July 02, 2015
What do you do if you want to end your marriage but your spouse refuses to sign the papers? You’ve gone through the entire process and followed every necessary step to complete the separation. You have an agreement in place and you are ready to move on. However, your spouse refuses to sign the papers to officially end the marriage. So what can you do? Are you stuck in an unhappy marriage forever, or will the court allow you to proceed with the divorce?
This can be a very frustrating situation to be in, but it does happen for a variety of reasons. Sometimes, even when both parties want to move on and end their marriage one or both spouses still chooses to make things difficult. Often times this can simply occur because of spite or hurt feelings. Regardless of the reason, an uncooperative spouse can make the process drag on if he or she refuses to sign the necessary paperwork. However, you should know that no matter what measures your spouse takes to prevent the divorce, he or she cannot legally stop it from happening, even though he/she can make it take longer and cost more.
In some cases, a judge will allow the divorce to move forward as an “uncontested divorce.” An uncontested divorce is where the parties agree to everything. In other instances, the cooperative spouse can obtain what’s called a “default divorce.” An uncontested divorce is usually the most common resolution. This occurs when both parties have already filed the necessary paperwork and they have agreed on all the important issues that need to be resolved, like child custody, spousal support and property division. If these agreements are in place, then you can bring the agreement before the court where a judge will review it, hand down an order and grant the divorce.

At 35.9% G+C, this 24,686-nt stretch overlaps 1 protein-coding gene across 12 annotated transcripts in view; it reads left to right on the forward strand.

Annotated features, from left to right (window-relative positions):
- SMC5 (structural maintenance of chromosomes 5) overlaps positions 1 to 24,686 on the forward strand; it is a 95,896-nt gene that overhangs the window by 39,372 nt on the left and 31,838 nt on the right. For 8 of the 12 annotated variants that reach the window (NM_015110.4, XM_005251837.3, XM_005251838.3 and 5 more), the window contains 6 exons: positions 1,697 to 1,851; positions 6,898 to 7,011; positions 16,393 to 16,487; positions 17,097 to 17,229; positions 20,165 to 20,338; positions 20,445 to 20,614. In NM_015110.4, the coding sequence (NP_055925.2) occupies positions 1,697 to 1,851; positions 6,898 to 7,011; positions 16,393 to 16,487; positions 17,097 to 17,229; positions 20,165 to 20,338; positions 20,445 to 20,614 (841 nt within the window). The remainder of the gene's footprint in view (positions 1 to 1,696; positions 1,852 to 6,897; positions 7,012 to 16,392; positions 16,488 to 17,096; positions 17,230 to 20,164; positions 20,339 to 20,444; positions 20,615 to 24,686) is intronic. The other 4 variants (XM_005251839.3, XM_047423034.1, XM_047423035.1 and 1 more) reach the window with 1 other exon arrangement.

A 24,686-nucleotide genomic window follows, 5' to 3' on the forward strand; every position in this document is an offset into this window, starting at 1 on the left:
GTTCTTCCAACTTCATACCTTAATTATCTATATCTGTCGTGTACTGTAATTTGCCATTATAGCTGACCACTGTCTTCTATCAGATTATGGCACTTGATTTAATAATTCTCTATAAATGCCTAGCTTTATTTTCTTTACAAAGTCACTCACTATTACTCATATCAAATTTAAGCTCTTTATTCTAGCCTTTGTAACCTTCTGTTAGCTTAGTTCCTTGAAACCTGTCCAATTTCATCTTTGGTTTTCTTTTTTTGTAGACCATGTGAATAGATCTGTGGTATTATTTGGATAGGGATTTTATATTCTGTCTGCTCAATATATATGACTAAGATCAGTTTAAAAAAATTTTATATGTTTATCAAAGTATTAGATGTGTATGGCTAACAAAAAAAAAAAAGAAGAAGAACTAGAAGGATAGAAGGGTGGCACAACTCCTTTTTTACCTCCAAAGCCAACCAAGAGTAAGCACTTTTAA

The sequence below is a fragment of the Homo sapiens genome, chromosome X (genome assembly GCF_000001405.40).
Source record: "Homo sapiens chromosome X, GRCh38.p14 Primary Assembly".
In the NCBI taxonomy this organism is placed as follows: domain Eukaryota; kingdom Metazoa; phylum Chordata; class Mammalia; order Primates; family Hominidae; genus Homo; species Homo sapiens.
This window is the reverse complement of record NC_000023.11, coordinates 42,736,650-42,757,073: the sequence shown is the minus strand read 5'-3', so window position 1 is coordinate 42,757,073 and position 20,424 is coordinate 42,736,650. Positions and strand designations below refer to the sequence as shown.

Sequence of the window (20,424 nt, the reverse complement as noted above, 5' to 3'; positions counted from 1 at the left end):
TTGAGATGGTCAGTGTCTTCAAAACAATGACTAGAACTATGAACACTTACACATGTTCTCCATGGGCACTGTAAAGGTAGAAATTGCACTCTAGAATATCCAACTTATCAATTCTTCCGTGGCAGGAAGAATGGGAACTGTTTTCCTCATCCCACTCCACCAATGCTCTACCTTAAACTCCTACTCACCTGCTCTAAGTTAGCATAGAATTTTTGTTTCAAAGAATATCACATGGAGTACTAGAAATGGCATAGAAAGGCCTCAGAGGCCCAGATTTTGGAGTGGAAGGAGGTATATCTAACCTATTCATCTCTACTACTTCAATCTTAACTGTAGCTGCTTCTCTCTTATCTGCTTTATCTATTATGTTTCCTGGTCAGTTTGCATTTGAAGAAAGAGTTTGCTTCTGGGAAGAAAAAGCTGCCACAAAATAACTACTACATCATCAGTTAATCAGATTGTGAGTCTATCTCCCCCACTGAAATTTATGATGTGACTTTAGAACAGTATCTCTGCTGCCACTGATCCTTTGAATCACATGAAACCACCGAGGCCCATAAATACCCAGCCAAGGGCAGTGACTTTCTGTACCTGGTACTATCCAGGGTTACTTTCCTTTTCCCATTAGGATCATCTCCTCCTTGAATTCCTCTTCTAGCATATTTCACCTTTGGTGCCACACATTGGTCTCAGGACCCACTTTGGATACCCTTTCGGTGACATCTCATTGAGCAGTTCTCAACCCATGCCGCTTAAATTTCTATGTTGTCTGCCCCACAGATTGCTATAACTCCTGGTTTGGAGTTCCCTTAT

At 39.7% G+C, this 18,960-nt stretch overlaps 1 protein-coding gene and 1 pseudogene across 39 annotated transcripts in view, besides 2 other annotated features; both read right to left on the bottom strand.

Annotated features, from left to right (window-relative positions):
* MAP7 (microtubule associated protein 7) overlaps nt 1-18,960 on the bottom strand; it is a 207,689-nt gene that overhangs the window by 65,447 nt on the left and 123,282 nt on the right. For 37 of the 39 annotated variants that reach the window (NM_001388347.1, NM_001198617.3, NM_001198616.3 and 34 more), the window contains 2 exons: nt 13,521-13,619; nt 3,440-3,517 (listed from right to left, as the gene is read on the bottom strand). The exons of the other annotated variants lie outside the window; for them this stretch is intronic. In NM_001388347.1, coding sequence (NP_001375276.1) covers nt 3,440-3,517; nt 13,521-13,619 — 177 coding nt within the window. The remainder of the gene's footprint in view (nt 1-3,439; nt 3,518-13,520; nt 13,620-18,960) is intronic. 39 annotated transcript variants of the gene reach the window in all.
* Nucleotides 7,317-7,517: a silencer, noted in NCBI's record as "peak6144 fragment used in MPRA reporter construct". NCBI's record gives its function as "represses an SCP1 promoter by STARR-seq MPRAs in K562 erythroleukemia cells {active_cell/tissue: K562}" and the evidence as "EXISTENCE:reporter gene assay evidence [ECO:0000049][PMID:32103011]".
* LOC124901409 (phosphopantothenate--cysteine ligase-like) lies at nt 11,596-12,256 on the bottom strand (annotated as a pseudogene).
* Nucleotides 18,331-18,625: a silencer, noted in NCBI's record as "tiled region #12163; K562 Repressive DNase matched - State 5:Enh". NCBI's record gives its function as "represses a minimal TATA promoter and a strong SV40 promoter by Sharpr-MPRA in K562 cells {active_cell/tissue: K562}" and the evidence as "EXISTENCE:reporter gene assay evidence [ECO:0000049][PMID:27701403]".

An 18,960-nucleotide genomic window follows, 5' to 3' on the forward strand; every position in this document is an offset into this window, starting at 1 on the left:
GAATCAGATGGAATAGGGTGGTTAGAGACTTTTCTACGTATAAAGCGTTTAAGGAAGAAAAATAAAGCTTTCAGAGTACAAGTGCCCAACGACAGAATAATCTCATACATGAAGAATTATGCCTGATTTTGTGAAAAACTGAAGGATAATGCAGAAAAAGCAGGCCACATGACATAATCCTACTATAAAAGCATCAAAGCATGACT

A default divorce occurs when one party goes through the proper steps and serves the other spouse with divorce papers, but that spouse refuses to respond. If you have done your part and your spouse refuses to respond then you can file a default request and ask the court to issue a judgment. Typically, the court will order a hearing and if your spouse refuses to appear then the judge is likely to grant the divorce petition according to the terms you have spelled out, without your spouse having any say in the matter.
If you are in the middle of divorce and your spouse is not cooperating, then you should seek the help of an experienced Chicago divorce attorney as soon as you can. At the Women’s Divorce & Family Law Group, we know how to guide you through the divorce process, whether your spouse cooperates or not. If you need help with divorce in Chicago, then you can reach us online by clicking here, or give us a call at 312-445-8830.
This should only be considered as general information and is not intended to be legal advice. You should always contact an attorney to decide what is best for you in your particular case and circumstances.